Abstract

Speckle–turbulence interaction can be utilized to measure the vector wind in a plane perpendicular to the line of sight from a laser transmitter to a target. A continuous wave source of around 1 W and operating at 10.6 μm, in conjunction with an optical heterodyne receiver, has been used to measure atmospheric winds along horizontal paths. A theoretical basis, the experimental apparatus, processing techniques, and experimental results are presented. The technique has been demonstrated for remote sensing of atmospheric winds along horizontal paths but also has potential for global remote sensing of atmospheric winds and for onboard wind shear detection systems for aircraft. The results show that rms accuracies of the order of 0.5 m/s are possible with averaging times as short as 2 s.

© 1988 Optical Society of America

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References

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  1. R. W. Lee, J. C. Harp, “Weak Scattering in Random Media, with Applications to Remote Probing,” Proc. IEEE 57, 375 (1969).
    [CrossRef]
  2. D. L. Fried, “Remote Probing of the Optical Strength of Atmospheric Turbulence and of Wind Velocity,” Proc. IEEE 57, 415 (1969).
    [CrossRef]
  3. R. S. Lawrence, G. R. Ochs, S. F. Clifford, “The Use of Scintillations to Measure Average Wind Across a Light Beam,” Appl. Opt. 11, 239 (1972).
    [CrossRef] [PubMed]
  4. G. R. Ochs, G. F. Miller, “Pattern Velocity Computers—Two Types Developed for Wind Velocity Measurements by Optical Means,” Rev. Sci. Instrum. 43, 879 (1972).
    [CrossRef]
  5. T. H. Pries, E. T. Young, “Evaluation of a Laser Crosswind System,” U.S. Army Electronics Command Research and Development Technical Report, ECOM-5546 (1974).
  6. Ting-i Wang, S. F. Clifford, G. R. Ochs, “Wind and Refractive–Turbulence Sensing Using Crossed Laser Beams,” Appl. Opt. 13, 2602 (1974).
    [CrossRef] [PubMed]
  7. G. R. Ochs, S. F. Clifford, Ting-i Wang, “Laser Wind Sensing: the Effects of Saturation of Scintillation,” Appl. Opt. 15, 403 (1976).
    [CrossRef] [PubMed]
  8. Ting-i Wang, G. R. Ochs, R. S. Lawrence, “Wind Measurements by the Temporal Cross-Correlation of the Optical Scintillations,” Appl. Opt. 20, 4073 (1981).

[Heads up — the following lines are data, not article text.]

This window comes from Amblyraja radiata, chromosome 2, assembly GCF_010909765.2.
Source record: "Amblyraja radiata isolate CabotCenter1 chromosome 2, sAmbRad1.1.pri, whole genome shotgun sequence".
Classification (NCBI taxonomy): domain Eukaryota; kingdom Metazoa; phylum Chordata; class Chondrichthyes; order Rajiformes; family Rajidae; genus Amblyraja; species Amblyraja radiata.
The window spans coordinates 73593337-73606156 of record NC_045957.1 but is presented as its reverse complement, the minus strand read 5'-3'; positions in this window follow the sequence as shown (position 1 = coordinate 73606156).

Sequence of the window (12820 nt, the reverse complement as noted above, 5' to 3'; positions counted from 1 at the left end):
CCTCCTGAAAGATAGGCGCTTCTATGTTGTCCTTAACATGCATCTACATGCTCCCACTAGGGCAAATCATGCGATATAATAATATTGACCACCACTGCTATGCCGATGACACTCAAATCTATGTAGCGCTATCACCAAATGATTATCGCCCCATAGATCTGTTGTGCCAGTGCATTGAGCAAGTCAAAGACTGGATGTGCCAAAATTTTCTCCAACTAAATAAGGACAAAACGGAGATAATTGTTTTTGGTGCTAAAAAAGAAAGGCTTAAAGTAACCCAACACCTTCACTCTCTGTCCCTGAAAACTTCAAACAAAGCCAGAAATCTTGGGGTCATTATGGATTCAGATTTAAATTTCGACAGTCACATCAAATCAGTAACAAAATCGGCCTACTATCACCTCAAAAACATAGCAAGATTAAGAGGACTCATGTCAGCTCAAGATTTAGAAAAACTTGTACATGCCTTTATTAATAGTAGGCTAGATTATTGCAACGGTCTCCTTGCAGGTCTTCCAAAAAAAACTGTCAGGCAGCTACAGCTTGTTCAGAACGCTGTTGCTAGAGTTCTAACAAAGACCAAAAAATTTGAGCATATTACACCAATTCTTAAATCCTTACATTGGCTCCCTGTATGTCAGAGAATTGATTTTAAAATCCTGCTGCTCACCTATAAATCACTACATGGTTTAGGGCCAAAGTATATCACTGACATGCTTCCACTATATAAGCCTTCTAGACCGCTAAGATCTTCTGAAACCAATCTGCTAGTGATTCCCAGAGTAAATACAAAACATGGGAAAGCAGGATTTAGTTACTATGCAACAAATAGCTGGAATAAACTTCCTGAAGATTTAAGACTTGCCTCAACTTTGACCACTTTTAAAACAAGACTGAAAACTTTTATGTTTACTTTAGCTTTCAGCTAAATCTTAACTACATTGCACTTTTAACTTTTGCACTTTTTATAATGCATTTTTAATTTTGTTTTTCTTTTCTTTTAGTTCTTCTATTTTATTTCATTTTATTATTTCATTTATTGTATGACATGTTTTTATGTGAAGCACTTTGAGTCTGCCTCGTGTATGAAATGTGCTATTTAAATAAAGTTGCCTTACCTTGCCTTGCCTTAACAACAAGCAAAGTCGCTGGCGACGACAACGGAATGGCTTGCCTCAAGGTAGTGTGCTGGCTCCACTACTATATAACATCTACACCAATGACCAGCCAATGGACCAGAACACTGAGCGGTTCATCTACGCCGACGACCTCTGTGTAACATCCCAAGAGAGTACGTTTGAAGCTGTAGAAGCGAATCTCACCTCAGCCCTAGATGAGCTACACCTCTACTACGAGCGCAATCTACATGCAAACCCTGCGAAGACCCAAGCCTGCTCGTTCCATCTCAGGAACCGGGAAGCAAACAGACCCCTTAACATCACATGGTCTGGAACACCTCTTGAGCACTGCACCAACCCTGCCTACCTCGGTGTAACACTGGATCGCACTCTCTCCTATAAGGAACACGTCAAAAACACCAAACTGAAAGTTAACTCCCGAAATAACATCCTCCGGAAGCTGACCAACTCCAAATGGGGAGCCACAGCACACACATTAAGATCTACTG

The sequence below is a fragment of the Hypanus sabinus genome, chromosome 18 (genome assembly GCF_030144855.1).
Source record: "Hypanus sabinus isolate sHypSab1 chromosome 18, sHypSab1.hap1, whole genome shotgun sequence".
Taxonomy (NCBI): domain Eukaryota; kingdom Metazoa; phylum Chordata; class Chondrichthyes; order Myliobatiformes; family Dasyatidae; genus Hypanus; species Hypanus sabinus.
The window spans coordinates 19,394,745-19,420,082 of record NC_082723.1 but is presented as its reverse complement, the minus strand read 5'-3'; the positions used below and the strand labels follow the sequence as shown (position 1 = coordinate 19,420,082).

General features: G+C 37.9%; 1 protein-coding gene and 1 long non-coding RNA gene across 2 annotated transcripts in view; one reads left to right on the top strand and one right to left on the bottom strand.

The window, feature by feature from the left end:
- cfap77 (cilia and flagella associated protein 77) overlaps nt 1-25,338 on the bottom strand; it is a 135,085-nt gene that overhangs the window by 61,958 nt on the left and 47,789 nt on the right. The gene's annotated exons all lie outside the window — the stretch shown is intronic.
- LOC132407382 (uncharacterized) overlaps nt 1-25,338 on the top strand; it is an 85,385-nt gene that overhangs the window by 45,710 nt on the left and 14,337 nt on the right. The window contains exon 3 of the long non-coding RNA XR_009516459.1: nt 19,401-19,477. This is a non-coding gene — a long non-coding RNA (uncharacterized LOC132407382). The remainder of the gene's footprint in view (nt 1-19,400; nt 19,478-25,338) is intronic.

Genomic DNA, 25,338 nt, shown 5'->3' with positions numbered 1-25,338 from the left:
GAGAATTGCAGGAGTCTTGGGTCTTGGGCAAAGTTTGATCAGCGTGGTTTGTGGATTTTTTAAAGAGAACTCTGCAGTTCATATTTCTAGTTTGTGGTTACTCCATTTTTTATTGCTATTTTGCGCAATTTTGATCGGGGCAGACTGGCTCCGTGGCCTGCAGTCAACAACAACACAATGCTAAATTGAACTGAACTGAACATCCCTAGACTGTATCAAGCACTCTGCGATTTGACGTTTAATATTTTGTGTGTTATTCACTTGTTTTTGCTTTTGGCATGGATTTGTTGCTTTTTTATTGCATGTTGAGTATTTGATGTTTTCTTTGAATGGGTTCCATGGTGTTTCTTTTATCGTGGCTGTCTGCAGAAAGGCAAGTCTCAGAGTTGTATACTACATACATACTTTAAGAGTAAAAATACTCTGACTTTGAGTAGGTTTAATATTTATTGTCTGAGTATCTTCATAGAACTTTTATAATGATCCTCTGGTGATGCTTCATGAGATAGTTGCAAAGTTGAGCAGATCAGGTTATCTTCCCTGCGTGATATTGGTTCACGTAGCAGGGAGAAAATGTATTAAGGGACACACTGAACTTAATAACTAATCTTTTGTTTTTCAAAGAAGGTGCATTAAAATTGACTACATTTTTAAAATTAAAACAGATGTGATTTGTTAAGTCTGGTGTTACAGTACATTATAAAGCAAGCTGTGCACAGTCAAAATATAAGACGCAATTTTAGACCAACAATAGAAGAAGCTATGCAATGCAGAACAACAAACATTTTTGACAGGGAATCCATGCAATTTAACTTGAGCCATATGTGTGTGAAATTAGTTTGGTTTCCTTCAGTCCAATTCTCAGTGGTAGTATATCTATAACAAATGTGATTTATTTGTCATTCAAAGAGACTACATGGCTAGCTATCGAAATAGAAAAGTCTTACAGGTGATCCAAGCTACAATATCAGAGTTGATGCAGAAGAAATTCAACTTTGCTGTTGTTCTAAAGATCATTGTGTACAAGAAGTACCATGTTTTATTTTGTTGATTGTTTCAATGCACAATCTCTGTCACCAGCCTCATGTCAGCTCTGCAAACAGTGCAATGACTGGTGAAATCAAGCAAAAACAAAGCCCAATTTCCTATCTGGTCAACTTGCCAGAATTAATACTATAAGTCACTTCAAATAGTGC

[CrossRef] [PubMed]
  9. R. T. Menzies, “Doppler Lidar Atmospheric Wind Sensors: a Comparative Performance Evaluation for Global Measurement Applications from Earth Orbit,” Appl. Opt. 25, 2546 (1986).
    [CrossRef] [PubMed]
  10. M. H. Lee, J. F. Holmes, J. R. Kerr, “Statistics of Speckle Propagation Through the Turbulent Atmosphere,” J. Opt. Soc. Am. 66, 1164 (1976).
    [CrossRef]
  11. J. F. Holmes, M. H. Lee, J. R. Kerr, “Effect of the Logamplitude Covariance Function on the Statistics of Speckle Propagation Through the Turbulent Atmosphere,” J. Opt. Soc. Am. 70, 355 (1980).
    [CrossRef]
  12. J. F. Holmes, “Optical Remote Wind Measurement Using Speckle-Turbulence Interaction,” in Proceedings, Optical Society of America Conference on Optical and Millimeter Wave Propagation and Scattering, Florence, Italy, 27–30 May 1986.
  13. J. F. Holmes, F. Amzajerdian, J. M. Hunt, “Improved Optical Local Oscillator Isolation Using Multiple Acoustooptic Modulators and Frequency Diversity,” Opt. Lett. 12, 637 (1987).
    [CrossRef] [PubMed]
  14. B. H. Briggs, G. J. Phillips, B. H. Shinn, Proc. Phys. Soc. B 63, 106 (1950).
    [CrossRef]

1987 (1)

1986 (1)

1981 (1)

1980 (1)

1976 (2)

1974 (2)

T. H. Pries, E. T. Young, “Evaluation of a Laser Crosswind System,” U.S. Army Electronics Command Research and Development Technical Report, ECOM-5546 (1974).

Ting-i Wang, S. F. Clifford, G. R. Ochs, “Wind and Refractive–Turbulence Sensing Using Crossed Laser Beams,” Appl. Opt. 13, 2602 (1974).
[CrossRef] [PubMed]

1972 (2)

R. S. Lawrence, G. R. Ochs, S. F. Clifford, “The Use of Scintillations to Measure Average Wind Across a Light Beam,” Appl. Opt. 11, 239 (1972).
[CrossRef] [PubMed]

G. R. Ochs, G. F. Miller, “Pattern Velocity Computers—Two Types Developed for Wind Velocity Measurements by Optical Means,” Rev. Sci. Instrum. 43, 879 (1972).
[CrossRef]

1969 (2)

R. W. Lee, J. C. Harp, “Weak Scattering in Random Media, with Applications to Remote Probing,” Proc. IEEE 57, 375 (1969).
[CrossRef]

D. L. Fried, “Remote Probing of the Optical Strength of Atmospheric Turbulence and of Wind Velocity,” Proc. IEEE 57, 415 (1969).
[CrossRef]

1950 (1)

B. H. Briggs, G. J. Phillips, B. H. Shinn, Proc. Phys. Soc. B 63, 106 (1950).
[CrossRef]

Amzajerdian, F.

Briggs, B. H.

B. H. Briggs, G. J. Phillips, B. H. Shinn, Proc. Phys. Soc. B 63, 106 (1950).
[CrossRef]

Clifford, S. F.

Fried, D. L.

D. L. Fried, “Remote Probing of the Optical Strength of Atmospheric Turbulence and of Wind Velocity,” Proc. IEEE 57, 415 (1969).
[CrossRef]

Harp, J. C.